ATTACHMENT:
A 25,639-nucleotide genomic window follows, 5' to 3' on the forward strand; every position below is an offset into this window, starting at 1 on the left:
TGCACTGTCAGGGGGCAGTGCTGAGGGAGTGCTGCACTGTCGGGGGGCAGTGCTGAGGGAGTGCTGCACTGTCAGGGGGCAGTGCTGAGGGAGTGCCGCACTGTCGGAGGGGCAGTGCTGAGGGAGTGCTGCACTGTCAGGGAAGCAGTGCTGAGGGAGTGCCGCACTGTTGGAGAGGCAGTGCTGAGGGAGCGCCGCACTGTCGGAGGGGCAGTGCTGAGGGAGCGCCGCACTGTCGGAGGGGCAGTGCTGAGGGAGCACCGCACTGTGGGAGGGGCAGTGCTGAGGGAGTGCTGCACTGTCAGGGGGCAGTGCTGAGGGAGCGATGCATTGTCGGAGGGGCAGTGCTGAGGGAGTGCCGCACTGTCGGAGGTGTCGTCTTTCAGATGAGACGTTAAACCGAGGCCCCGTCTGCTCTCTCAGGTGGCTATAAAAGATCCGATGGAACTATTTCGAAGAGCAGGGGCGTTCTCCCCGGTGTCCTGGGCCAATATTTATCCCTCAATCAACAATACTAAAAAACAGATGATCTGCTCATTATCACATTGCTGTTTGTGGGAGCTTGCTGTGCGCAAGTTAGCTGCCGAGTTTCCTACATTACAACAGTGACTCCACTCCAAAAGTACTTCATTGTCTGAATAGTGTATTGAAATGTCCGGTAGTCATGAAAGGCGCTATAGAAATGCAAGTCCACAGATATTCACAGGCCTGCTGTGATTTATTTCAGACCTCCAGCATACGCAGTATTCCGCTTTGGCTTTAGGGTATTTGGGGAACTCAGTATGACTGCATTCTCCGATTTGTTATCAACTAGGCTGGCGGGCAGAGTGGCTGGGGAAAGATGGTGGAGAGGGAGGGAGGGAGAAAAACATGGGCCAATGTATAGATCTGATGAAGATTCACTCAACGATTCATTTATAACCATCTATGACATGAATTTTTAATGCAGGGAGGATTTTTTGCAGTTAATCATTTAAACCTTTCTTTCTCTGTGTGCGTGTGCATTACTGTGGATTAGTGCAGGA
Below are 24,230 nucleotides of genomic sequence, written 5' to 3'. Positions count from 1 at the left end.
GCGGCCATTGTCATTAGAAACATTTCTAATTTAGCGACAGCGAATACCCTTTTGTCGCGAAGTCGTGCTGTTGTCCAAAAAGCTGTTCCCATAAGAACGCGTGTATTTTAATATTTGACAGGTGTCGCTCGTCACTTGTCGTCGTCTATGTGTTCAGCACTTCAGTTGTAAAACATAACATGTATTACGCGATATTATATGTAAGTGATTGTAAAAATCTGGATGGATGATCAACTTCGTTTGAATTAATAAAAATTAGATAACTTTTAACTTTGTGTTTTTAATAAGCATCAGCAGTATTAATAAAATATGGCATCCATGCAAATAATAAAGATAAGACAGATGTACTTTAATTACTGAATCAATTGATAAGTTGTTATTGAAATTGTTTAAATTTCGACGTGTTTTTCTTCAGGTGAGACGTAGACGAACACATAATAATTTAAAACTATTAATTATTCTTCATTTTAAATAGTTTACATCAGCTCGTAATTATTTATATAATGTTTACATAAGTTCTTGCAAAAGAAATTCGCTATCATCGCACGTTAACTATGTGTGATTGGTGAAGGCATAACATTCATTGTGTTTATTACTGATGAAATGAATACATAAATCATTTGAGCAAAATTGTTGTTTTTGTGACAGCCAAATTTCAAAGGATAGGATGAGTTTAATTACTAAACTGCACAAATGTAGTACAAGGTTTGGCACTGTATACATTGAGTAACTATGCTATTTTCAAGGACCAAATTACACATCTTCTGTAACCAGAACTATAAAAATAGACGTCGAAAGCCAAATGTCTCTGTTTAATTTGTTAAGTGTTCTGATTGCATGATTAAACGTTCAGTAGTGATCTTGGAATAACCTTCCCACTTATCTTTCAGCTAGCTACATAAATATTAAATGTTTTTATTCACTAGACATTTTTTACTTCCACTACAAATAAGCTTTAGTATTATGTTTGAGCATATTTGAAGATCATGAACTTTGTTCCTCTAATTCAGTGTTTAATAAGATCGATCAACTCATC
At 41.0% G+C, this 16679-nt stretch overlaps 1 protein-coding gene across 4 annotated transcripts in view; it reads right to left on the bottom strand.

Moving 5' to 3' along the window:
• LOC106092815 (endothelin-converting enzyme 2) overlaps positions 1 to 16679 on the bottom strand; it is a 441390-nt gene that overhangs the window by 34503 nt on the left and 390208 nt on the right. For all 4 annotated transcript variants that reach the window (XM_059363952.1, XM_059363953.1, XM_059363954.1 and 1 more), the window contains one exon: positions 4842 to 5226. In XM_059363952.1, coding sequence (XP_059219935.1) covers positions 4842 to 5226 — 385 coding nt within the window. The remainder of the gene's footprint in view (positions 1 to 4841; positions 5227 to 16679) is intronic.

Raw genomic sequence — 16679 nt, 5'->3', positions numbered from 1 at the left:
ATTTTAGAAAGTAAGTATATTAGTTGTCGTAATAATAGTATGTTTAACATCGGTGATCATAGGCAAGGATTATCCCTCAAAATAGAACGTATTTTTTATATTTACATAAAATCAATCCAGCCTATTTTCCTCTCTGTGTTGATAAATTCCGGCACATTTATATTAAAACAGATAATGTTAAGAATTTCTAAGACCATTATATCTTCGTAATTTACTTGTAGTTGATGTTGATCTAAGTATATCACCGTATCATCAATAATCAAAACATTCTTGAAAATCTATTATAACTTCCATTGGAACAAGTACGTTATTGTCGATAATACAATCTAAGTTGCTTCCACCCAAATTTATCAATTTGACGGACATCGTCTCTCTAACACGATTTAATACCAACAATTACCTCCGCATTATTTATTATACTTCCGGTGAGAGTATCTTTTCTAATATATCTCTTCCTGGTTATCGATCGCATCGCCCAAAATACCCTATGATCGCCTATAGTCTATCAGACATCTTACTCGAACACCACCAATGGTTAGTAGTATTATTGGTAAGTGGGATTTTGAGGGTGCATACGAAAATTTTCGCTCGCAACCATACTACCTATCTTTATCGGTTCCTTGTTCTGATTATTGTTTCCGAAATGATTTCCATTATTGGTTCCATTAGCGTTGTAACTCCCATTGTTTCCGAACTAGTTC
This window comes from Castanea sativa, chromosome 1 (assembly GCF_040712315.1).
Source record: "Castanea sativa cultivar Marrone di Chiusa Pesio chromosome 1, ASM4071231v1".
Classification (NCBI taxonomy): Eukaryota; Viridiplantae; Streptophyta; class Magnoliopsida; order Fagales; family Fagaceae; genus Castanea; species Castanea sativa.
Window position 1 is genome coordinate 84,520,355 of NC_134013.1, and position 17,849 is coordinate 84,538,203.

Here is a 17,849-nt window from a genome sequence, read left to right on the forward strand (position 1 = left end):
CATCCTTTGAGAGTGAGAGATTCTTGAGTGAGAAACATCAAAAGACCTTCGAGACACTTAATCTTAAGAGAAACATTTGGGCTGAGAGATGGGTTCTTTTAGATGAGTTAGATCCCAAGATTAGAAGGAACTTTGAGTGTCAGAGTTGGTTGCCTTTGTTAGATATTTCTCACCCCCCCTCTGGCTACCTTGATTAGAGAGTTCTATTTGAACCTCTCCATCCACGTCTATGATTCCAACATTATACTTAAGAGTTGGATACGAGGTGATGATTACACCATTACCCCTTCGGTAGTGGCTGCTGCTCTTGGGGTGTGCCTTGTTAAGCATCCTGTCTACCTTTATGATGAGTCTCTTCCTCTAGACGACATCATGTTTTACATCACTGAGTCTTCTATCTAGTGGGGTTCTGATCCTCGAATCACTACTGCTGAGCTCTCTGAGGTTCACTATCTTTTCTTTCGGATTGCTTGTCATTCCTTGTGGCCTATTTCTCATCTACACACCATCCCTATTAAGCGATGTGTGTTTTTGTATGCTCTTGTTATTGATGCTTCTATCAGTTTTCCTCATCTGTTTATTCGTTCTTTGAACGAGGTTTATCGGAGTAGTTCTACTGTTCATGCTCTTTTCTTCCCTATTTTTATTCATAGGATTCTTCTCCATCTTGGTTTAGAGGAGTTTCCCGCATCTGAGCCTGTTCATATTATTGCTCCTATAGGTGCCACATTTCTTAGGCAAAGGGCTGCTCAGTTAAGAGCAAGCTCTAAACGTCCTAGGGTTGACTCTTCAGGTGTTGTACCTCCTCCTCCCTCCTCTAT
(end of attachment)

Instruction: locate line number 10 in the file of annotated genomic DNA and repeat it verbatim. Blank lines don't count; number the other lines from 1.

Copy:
This window comes from Castanea sativa, chromosome 1 (assembly GCF_040712315.1).